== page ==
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  Stable Future for Redskins Is Cooke's Legacy

By Bill Brubaker
Washington Post Staff Writer
Monday, April 7, 1997; Page C1

As recently as Saturday, Jack Kent Cooke was on the phone, working to secure the future of his most beloved possession, the Washington Redskins.

"I talked to him three times," said Gerard Evans, the lawyer and lobbyist who has been assisting Cooke with his 78,000-seat stadium project in Prince George's County. "There was a final bill in the [Maryland] general assembly [that passed Saturday] to allow a liquor license for seven days a week. He was very happy."

Cooke's death yesterday signals the end of an era in the Washington sports world. But it should have little immediate impact on the Redskins because Cooke's son, John Kent Cooke, has been running the club's day-to-day operations since 1981 and, in recent weeks, Jack Kent Cooke took decisive steps to stabilize the club's future.

On March 4, Jack Kent Cooke gave his coach, Norv Turner, a vote of confidence by extending his contract for three years, through the 2001 season. "I think Mr. Cooke has sent a message that we're going to have continuity," Turner said at the time. Cooke said he had never met "a more talented coach and motivator of men than Norv."

A week later, Cooke extended the contract of Redskins General Manager Charley Casserly through the 2000 season. "With the tandem of Charles and the finest head football coach in the league, I am convinced that the Redskins are ready to embark on an era of unsurpassed victories and championships," Cooke said.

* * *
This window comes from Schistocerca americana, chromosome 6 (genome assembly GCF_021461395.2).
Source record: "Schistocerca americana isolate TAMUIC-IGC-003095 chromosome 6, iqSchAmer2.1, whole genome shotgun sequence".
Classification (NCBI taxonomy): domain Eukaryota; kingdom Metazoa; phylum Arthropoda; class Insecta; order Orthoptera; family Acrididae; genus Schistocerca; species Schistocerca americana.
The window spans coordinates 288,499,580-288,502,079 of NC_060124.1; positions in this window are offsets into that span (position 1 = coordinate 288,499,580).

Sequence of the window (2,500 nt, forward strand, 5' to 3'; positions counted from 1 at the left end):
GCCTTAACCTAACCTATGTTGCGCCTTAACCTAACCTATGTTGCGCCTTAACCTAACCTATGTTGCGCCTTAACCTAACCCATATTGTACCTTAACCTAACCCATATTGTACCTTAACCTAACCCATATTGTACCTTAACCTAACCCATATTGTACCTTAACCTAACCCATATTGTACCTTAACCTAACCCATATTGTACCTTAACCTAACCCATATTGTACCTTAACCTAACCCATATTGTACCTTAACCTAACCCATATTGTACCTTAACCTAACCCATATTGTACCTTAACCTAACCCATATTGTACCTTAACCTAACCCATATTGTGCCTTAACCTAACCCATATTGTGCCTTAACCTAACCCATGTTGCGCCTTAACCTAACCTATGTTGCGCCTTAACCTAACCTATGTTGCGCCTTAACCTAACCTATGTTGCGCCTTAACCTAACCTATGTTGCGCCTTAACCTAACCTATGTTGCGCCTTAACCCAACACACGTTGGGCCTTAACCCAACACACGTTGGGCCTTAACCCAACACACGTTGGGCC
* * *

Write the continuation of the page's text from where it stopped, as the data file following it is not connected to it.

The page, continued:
Though the structure of Pro Football, Inc. — the Redskins' corporate name — should not change significantly, John Cooke will likely take on broader responsibilities, overseeing the franchise as sole owner of Jack Kent Cooke, Inc., which controls Pro Football, Inc. For 16 years, John Cooke has been the Redskins' executive vice president.

As for the new stadium in Landover, scheduled to open this fall, "There is no question that this will get built no matter what," Evans said yesterday. "Once the final approvals were made, I think the thing was on its way. ... It will get built on time and on budget. I think over 70 percent [of the construction] is finished."

John Kent Cooke, 55, has spent most of his adult life working for his father's sports and cable TV companies. In recent months, John Cooke has told associates he intends to keep the team in the family and maintain control of the day-to-day operations.

The seemingly smooth transition from father to son should come as no surprise. In a 1995 interview with the TNT cable network, Jack Kent Cooke said he expected to still be running the Redskins in 10 or 15 years, but that in 20 years, "I imagine my son, John, will be running them and, subsequently, my grandson, John Jr., will be running them." Today, John Jr. is the Redskins' director of stadium operations/club promotions.